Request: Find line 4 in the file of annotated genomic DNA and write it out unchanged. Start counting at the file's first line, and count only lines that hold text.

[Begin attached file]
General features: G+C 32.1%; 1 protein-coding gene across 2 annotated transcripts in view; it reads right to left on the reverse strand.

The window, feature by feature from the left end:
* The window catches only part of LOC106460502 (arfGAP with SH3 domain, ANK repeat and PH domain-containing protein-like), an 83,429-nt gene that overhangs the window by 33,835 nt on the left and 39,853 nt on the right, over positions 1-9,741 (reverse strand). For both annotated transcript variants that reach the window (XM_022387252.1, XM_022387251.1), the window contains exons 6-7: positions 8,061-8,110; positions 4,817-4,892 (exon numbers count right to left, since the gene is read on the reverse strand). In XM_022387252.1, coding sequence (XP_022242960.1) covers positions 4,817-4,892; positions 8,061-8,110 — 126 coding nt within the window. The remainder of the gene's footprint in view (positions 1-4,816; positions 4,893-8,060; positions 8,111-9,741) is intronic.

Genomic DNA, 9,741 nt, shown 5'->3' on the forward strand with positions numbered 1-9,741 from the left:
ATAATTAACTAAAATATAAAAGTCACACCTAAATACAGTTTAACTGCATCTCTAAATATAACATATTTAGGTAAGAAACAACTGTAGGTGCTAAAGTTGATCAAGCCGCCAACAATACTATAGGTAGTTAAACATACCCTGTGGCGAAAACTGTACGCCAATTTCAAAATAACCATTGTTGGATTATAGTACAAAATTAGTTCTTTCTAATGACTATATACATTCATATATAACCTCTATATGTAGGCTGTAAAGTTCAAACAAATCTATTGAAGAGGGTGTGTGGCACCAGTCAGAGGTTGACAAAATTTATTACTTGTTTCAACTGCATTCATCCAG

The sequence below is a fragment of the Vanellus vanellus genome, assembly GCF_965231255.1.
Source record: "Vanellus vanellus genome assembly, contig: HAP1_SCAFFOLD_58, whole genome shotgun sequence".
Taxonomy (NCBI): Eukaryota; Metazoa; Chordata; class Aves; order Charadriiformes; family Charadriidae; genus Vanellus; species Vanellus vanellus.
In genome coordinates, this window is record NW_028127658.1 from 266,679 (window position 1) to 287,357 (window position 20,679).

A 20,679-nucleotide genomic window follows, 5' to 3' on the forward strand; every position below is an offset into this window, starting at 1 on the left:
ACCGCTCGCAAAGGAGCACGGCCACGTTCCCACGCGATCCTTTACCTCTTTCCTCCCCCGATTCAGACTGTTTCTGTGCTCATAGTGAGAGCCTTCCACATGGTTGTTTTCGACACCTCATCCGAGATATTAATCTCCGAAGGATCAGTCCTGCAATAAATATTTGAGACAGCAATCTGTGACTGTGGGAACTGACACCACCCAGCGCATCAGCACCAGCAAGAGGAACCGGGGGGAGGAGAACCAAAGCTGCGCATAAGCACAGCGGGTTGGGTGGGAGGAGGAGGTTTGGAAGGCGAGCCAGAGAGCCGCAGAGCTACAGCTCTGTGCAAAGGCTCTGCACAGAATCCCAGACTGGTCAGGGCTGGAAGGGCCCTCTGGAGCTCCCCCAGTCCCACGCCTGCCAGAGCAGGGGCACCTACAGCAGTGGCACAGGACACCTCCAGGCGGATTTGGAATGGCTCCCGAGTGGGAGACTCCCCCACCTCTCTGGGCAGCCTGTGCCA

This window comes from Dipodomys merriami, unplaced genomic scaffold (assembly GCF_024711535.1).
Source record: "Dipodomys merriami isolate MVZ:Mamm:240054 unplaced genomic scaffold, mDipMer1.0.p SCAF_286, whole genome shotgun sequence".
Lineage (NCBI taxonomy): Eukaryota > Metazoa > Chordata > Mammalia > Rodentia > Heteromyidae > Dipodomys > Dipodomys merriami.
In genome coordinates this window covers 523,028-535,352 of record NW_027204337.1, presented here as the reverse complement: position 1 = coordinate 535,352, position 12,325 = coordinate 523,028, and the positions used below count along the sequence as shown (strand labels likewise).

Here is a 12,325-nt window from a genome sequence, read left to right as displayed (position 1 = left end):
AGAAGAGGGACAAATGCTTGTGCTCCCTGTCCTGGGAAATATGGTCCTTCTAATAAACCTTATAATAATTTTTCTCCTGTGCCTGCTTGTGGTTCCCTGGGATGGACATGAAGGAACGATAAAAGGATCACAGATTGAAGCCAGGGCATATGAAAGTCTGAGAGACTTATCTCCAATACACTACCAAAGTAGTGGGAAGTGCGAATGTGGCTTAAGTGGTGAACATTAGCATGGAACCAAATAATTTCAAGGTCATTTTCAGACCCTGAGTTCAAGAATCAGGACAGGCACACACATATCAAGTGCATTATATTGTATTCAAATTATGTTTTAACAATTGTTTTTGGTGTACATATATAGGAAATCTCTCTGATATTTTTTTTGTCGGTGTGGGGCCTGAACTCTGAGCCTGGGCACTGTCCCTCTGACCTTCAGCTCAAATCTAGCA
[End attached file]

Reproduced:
Genomic DNA, 9,741 nt, shown 5'->3' on the forward strand with positions numbered 1-9,741 from the left: